The first disease to get an awareness ribbon was AIDS. Jeremy Irons famously wore one at the 1991 Tony awards, a handmade gift from a group called Visual AIDS. They were, in turn, inspired by yellow ribbons for soldiers.
In those early days, fashion designer Isaac Mizrahi described the red ribbon’s ugliness as its strength: “It ruins whatever you’re wearing, it doesn’t work compositionally, it’s the wrong color, it throws your hair off, and who cares, because you have human feelings and you’re showing them. That’s the sacrifice: taking away your individuality in honor of those who have died.”
But the AIDS ribbon campaign was successful because it was unobjectionable, even fashionable. A previous year’s “Silence = Death” button hadn’t gone over nearly so well: Act Up LA made a thousand, and 997 were unworn at the end of the night. One of the original ribbon makers explained to the New York Times that the AIDS ribbon was designed to be as ambiguous as people wanted it to be: “We wanted … something that could mean ‘I hate this Government’ or just ‘I care about people with AIDS.’ ”
Other colors and causes followed suit, and the New York Times declared 1992 the Year of the Ribbon. Self Magazine and Estee Lauder put 1.5 million pink ribbons on cosmetics counters across the country that year. Then a shift to pink products began with Cone Communications, a PR firm hired by Avon. Their research showed that consumers would switch brands for the sake of supporting a cause, so Carol Cone helped Avon design and sell a pink ribbon lapel pin. Lauder and Komen followed with their own products. Unlike AIDS, breast cancer was uncontroversial. Cone summed it up in a 1998 interview: “Companies want to support breast cancer. Breast cancer is safe.”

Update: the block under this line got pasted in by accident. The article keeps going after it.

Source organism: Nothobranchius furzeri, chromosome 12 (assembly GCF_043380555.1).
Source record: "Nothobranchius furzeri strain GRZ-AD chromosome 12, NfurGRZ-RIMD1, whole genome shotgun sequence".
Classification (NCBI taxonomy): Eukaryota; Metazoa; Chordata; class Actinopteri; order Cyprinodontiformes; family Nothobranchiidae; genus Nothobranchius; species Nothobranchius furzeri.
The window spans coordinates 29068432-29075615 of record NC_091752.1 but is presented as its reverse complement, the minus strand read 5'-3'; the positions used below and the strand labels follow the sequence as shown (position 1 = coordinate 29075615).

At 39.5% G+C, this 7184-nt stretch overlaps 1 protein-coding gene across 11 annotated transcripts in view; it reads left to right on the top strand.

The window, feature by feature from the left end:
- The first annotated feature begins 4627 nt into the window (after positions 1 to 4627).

In the pink
If you’re already heathy, getting a mammogram isn’t necessarily in your own best interests, as Christie Aschwanden explains here. Many of the tumors caught by screening are ones that would never have been a problem, and yet the women with positive tests end up going through a grueling and expensive series of treatments. Three women are overdiagnosed for every life saved.
Those three have paid a steep price for their awareness. Was it worthwhile? Perhaps—and that’s why screening should be a personal decision and not a mandate.
As Breast Cancer Awareness Month draws to a close, I’d like to focus on cancers where awareness can make a big difference in early detection. The National Cancer Institute names three, besides breast cancer.
Cervical cancer: Annual pap smears are an outdated practice. Current guidelines in the US are a pap test every three years for young women; HPV tests can be used, too. And there’s more good news: there is a vaccine against the strains of HPV that cause cervical cancer.
Lung cancer: Spiral CT scans can save heavy smokers’ lives; other methods don’t have the numbers behind them yet.
Colorectal cancer: Four different tests can save lives, prompting the Colon Cancer Alliance to piggyback on the pink frenzy of October with a cheeky (ha!) campaign that says “Screen this too!”